/d/ /g/ good girl /gg g:l/
/t/ /k/ that kid /k kd/

BEFORE A BILABIAL (/m/, /b/, /p/)


Phoneme Realised as Example
/n/ /m/ ten men /tem 'men/
/d/ /b/ bad boys /bb bz/
hot mushrooms /hp
/t/ /p/
mru:mz/

VERBAL FILLERS IN SPEECH

These are words, phrases, and sometimes just noises like er which do not contribute
much, if anything, to the new information content of an utterance but perform several valuable
functions in speech. The exemplification will be drawn from the speech of public speakers,
informal conversations and interviews. Sometimes people do make phonetic errors which they
correct on mid-sentence. So we hear them say:

I saw three [brig] + I mean big + dogs having a big fight out there.

REPETITION Repetitive use of words in a sentence.

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EX.

TC 2 I wouldnt say impossible + no

TC 12 not really + no + no

TC 16 no + not really + no

The repetition of no does not add anything to the meaning of the utterance.
What it does do is give the speaker time to work out what he is going to say next. We
find that it is rare for a speaker t utter simply yes or no in response to a yes/no question.
Here are some examples of repetition of this kind from other texts:

erm + yes + this is so

yes + you could + yes you could

thats right + yes

he does + yes

INTRODUCTORY FILLERS A type of filler commonly used when people are


asked direct questions and expected to produce an immediate reply. It is very rare
indeed to meet a speaker who does not produce some sort of filler in this situation. The
most common filler is well, closely followed by non-verbal noises of an
institutionalized sort like er and mm:

TC10 well + hes having to rely on other people

TC 14 er + they could do

14 well + the only word to describe it was + chaos

15 well + MS and I thought wed both like to borrow bicycles

16 well + I think thats so though I suppose you could imagine a


different situation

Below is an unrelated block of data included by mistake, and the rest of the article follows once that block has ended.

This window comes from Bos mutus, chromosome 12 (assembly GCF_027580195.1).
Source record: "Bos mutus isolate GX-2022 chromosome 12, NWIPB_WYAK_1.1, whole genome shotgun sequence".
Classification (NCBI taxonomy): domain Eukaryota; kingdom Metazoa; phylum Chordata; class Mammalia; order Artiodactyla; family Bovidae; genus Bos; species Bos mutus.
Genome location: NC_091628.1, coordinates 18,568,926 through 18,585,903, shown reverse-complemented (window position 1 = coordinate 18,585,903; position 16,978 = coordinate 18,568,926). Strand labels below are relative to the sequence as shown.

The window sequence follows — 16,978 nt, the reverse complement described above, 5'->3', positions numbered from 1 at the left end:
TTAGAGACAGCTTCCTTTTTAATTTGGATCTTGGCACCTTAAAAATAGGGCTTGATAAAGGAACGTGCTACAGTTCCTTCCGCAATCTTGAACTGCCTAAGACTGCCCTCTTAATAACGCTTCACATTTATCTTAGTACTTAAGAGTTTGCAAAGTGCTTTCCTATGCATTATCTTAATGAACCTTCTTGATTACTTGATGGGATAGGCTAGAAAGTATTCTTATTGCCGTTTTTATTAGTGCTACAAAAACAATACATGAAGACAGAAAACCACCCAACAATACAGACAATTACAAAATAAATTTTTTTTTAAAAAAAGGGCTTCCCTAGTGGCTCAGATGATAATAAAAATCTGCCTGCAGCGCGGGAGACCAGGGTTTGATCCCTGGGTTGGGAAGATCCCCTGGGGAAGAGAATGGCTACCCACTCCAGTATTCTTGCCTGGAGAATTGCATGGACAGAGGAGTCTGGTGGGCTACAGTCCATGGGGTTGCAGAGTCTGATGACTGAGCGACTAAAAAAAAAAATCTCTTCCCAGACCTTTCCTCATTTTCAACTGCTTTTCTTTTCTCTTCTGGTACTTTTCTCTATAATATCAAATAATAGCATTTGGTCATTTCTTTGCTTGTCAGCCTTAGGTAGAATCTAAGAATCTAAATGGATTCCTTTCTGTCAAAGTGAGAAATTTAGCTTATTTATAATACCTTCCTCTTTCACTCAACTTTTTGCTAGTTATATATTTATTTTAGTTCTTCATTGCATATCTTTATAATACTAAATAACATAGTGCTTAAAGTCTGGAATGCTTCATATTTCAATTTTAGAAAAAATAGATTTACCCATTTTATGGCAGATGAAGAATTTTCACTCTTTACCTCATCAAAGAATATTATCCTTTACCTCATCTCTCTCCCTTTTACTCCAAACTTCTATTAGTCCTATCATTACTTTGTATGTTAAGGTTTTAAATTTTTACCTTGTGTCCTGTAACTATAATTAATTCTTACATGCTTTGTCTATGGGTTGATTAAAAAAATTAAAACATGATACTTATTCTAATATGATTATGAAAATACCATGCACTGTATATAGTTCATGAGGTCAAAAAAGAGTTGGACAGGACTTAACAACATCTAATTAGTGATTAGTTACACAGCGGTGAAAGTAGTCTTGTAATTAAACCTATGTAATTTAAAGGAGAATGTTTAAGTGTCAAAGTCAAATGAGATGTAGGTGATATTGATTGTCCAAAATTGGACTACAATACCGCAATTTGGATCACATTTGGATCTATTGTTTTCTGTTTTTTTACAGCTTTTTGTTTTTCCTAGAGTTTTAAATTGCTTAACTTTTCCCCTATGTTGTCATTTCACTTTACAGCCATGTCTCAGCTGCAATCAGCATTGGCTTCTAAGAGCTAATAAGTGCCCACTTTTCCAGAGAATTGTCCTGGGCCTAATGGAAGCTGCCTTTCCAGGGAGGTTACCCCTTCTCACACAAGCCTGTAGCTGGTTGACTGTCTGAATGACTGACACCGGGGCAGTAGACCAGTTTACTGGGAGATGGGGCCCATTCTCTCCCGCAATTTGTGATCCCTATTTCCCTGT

17 well + + heh + heh + heh + + its a question of arriving at a


negotiated settlement

18 well + its a hopeful sign


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19 well + + city

20 mm + Im not sure

21 oh + you just cant describe it

22 erm + yes + this is so

ACCENT- Is a combination of three main components: intonation ( speech music),


liaisons ( word connections), and pronunciation (the spoken sounds of vowels,
consonants, and combinations).

Youll realize that the grammar you studies before and this accent youre
studying now are completely different. Part of the difference is that grammar and
vocabulary are systematic and structured --- the letter of the language. Accent, on the
other hand, is free form, intuitive, and creative--- more the spirit of the language.

BIBLIOGRAPHY:

- Cook,A. (1991). American Accent Training: A Guide to Speaking and Pronouncing


Colloquial American English(2nd Ed.) Matrix Press

- Roach, P. (1991). English Phonetics and Phonology (2nd Ed.) Cambridge: CUP

- Brown, G. (1997). Applied Linguistics and Language Study: Listening to Spoken


English Longman Group Ltd.

- http://www.englishbanana.com/talkalot/connected-speech-templates-
instructions.pdf

- http://www.slideshare.net/cupidlucid/aspects-of-connected-speech-presentation

-http://www.teachingenglish.org.uk/think/articles/rhythm
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- http://davidbrett.uniss.it/phonology/notes%20and%20exercises/weak%20forms
%20audio/introandpreps/weak_forms.htm

- http://www.teachingenglish.org.uk/think/knowledge-wiki/connected-speech

- http://www.scribd.com/doc/16342276/Some-Aspects-of-Connected-
Speech#source:facebook

- http://www.teachingenglish.org.uk/think/articles/rhythm (retrieved july 24)